Gallants


For its first 45 minutes, Gallants is a fun, breezy martial arts
comedy with hilarious characters, excellent fight choreography and
action cinematography that puts most movies of this kind to shame. It’s
in the second half that the film stops working, ditching the comedy in
favor of a sobering look at human mortality, finally concluding with a
whimper instead of a bang. That may have been the point of the movie,
seeing that the story revolves around three aging martial artists
dealing with mortality and the regrets of their past while fighting to
keep their restaurant/dojo from falling into the hands of a greedy real
estate company. However, the sudden tonal shift just doesn’t work. These
characters are fun, but they’re thinly drawn cartoon characters. Asking
to suddenly view them as human is borderline impossible. Gallants is
shooting for a pathos it just doesn’t earn.


6.5 out of 10



Norwegian Ninja


Norwegian Ninja is a vicious,
bitter and angry political statement, a movie furious at the Norwegian
government, at its persecution of an innocent man and its shady
black-ops Cold War operations. This anger is covered in an absurd
veneer: Norwegian soldier Arne Treholt, famously imprisoned for treason
after meeting with KGB agents, was no normal military man, but actually
the leader of a top-secret ninja strike team, defending Norway with
espionage, smoke bombs and throwing stars. The dryly humored result
feels very much like The Life Aquatic, if The Life Aquatic had 100% more
Norwegian political commentary. Norwegian Ninja is an odd, often
wonderful film that wears out its welcome by the halfway point, a
30-minute short stretched kicking and screaming to feature length.
However, as an oddity, and as the strangest document of semi-accurate
Norwegian history you’ll ever see, it remains something that fans of
weird cinema will have to check out.


7 out of 10



The Life and Death of a Porno Gang

Serbia is
quickly developing a reputation as chief exporter of the sickest, most
morally reprehensible films on the face of the planet. The infamous A
Serbian Film
skull-fucked decency in the face earlier this year and now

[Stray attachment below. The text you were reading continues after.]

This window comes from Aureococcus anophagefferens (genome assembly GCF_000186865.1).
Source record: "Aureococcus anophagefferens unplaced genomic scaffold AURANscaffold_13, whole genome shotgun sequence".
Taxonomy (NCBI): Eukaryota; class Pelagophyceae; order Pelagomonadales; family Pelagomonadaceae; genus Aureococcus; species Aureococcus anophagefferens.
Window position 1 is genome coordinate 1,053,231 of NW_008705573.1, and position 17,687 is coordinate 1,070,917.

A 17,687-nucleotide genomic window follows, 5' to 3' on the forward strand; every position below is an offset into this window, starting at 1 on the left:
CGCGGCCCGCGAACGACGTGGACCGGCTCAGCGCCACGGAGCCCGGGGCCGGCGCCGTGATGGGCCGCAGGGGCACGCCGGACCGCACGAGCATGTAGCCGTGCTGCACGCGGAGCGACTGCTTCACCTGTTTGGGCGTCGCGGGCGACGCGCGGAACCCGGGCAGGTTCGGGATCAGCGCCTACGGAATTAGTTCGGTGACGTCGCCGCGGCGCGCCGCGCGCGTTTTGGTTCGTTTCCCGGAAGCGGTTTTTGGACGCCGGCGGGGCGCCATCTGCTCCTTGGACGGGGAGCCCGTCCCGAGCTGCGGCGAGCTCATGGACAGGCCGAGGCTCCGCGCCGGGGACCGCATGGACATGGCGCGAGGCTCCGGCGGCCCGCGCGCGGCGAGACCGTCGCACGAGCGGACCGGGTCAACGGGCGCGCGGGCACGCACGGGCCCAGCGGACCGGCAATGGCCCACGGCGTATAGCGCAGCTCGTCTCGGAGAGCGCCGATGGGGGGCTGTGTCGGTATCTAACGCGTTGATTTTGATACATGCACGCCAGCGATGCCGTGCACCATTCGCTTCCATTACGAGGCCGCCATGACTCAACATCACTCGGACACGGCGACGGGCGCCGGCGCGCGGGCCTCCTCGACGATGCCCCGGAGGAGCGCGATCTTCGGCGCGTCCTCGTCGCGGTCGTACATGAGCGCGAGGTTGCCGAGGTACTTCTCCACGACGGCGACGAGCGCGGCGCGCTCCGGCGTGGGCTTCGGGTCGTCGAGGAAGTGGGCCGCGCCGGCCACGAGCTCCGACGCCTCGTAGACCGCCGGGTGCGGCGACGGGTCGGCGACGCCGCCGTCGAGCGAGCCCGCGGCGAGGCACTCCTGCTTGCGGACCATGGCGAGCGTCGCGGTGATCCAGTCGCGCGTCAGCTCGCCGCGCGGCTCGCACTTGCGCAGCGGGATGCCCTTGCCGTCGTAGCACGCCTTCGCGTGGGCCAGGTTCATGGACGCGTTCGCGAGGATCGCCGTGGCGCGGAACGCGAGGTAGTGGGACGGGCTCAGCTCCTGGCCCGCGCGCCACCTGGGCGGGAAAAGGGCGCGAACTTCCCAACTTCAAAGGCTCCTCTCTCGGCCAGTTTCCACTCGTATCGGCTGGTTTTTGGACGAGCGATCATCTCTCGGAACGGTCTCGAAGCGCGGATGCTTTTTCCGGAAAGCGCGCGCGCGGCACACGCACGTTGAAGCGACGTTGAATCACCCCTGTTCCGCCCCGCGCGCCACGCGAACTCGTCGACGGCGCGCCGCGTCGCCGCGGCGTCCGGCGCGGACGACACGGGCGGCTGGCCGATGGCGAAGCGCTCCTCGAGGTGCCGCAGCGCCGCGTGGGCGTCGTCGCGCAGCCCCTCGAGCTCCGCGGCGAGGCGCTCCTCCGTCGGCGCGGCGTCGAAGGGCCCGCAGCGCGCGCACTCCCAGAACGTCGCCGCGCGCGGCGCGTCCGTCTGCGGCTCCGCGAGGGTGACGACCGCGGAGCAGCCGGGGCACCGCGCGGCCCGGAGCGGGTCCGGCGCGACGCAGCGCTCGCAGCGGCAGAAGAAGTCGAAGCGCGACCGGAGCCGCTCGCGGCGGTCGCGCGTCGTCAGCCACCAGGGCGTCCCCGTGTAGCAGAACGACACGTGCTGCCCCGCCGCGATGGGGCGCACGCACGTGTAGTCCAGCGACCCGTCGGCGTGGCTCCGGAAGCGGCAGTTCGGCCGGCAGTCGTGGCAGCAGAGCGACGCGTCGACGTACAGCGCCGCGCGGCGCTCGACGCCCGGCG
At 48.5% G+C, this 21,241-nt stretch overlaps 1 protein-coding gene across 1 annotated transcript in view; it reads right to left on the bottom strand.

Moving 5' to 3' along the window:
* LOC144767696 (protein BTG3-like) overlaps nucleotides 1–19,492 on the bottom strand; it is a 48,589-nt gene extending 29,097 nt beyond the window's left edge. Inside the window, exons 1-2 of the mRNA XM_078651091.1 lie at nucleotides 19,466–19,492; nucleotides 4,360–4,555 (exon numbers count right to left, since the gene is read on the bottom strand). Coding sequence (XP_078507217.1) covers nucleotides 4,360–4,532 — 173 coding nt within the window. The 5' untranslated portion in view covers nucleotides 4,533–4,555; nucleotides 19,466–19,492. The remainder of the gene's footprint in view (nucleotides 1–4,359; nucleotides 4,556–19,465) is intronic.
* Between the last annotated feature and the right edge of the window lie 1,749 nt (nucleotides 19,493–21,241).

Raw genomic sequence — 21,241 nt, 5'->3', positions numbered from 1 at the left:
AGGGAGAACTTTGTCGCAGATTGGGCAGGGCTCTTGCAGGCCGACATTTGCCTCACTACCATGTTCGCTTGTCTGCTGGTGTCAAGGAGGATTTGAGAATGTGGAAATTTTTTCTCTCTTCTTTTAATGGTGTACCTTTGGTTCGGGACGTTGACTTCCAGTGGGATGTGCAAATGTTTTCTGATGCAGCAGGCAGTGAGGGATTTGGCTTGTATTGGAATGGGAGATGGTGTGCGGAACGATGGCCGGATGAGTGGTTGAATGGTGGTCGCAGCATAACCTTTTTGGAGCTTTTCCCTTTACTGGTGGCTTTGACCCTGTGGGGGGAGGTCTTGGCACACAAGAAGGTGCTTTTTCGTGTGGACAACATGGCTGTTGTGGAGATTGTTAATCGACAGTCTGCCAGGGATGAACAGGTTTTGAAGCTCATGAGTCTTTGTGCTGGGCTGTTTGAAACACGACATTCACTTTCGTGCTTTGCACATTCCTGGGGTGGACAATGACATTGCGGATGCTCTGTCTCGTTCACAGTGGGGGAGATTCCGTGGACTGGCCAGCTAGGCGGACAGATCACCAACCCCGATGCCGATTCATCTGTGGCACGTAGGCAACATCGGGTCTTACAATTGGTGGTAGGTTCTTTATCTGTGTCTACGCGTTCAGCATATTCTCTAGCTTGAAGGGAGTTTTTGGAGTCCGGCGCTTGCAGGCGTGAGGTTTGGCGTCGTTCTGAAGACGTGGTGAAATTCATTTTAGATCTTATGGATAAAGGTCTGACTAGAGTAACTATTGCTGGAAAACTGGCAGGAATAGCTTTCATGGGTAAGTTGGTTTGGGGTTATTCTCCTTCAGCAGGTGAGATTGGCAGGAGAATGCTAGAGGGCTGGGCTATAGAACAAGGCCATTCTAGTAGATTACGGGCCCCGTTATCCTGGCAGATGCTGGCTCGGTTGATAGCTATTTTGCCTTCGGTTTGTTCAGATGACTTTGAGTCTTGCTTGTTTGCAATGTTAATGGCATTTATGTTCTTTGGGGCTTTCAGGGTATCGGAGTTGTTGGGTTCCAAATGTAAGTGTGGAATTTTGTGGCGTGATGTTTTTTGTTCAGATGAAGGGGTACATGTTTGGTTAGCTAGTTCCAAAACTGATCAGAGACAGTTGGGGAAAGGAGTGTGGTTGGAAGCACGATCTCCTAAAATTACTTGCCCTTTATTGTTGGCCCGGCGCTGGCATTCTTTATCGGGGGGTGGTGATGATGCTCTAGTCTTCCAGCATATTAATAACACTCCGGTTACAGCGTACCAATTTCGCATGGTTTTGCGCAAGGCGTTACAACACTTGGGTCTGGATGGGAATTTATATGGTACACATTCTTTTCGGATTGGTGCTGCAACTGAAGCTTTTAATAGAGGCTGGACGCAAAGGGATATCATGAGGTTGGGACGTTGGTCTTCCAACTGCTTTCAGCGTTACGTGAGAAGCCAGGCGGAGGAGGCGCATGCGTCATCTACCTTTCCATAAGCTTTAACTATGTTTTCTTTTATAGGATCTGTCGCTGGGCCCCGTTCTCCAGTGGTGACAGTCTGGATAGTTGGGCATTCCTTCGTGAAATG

The Life and Death of a Porno Gang
has come along to pee on its corpse.
The title tells you what need to know: a disillusioned filmmaker fills a
bus with actors and goes on a lengthy tour through the countryside,
putting on live pornographic shows for the peasant populace. I’m pretty
sure there’s some social commentary between all of the slit throats and
gang-rapes, but it’s murky at best. There’s nothing wrong with making 
film that wallows in depravity, but it’s important that the depravity is
in service of a story or that it at least serves some sort of point.
The Life and Death of a Porno Gang
sets out to shock and only to shock and
on that level, it succeeds. There’s stuff in this movie that will make
your eyes bleed and make Jesus cry. As for telling a compelling story
with compelling characters? As for not being completely boring despite
the sheer volume of sex and violence? Total failure.


2 out of 10



Sound of Noise

Like Norwegian Ninja, Sound of
Noise
is a tremendous short film stretched to feature length, resulting
in a film that has more dull spots than bright spots. But oh, man…what
bright spots!  The story, despite being fairly simple, is difficult to
describe: a team of “musical terrorists” invade a city, taking over
public areas and using everyday objects to create music. Imagine Ocean’s
11
starring the cast of Stomp and you may have an idea of what this
movie feels like. Sound of Noise succeeds where it needs to, with the
“musical attacks” being fun and clever enough, but there are only four
of those scenes and the rest of the running time follows a music-hating
cop as he attempts to track the musicians down. This is a sadly tedious
movie, a shame since the scenes that do work, the scenes that everyone
came to see, are pretty fantastic. But what do I know? This one a
handful of Fantastic Fest awards and was a huge crowd pleaser. I’m the
lone dissenter. I didn’t care for it, but there is no way I’m going to
discourage you from seeing it.


6 out of 10


Drones

Drones is fine. Simple as that. A totally
unambitious but completely unpretentious comedy from directors Amber
Benson and Adam Busch, Drones is lighthearted and amusing, a nice look
at office politics, relationships and dealing with impending alien
invasions. Brian (Jonathan M. Woodward) leans that his buddy Clark (Samm
Levine) and his new girlfriend Amy (Angela Bettis) are both aliens. Not
only that, they’re from two different warring alien races, one that
wants to enslave Earth and the other wanting to destroy it. Despite
these epic consequences, Drones never leaves the office setting,
choosing to emphasize the story of these character’s relationships with
the alien nonsense hovering in the background. Although not badly, there
is little that is cinematic about the extremely talky script, which,
considering the small cast and single location, may have been better
suited suited for stage than for screen. The real fun of the film comes
from the extremely well-cast and well-directed actors, each and every
one of them obviously having a blast with the screwball comedy dialogue
(James Urbaniak steals the entire movie as the odd, understanding office
boss). You’re going to see a lot of “Office Space with aliens!” talk,
but it’s a little more than that. Not too much more, mind you, but it’s a
good time.


7.5 out of 10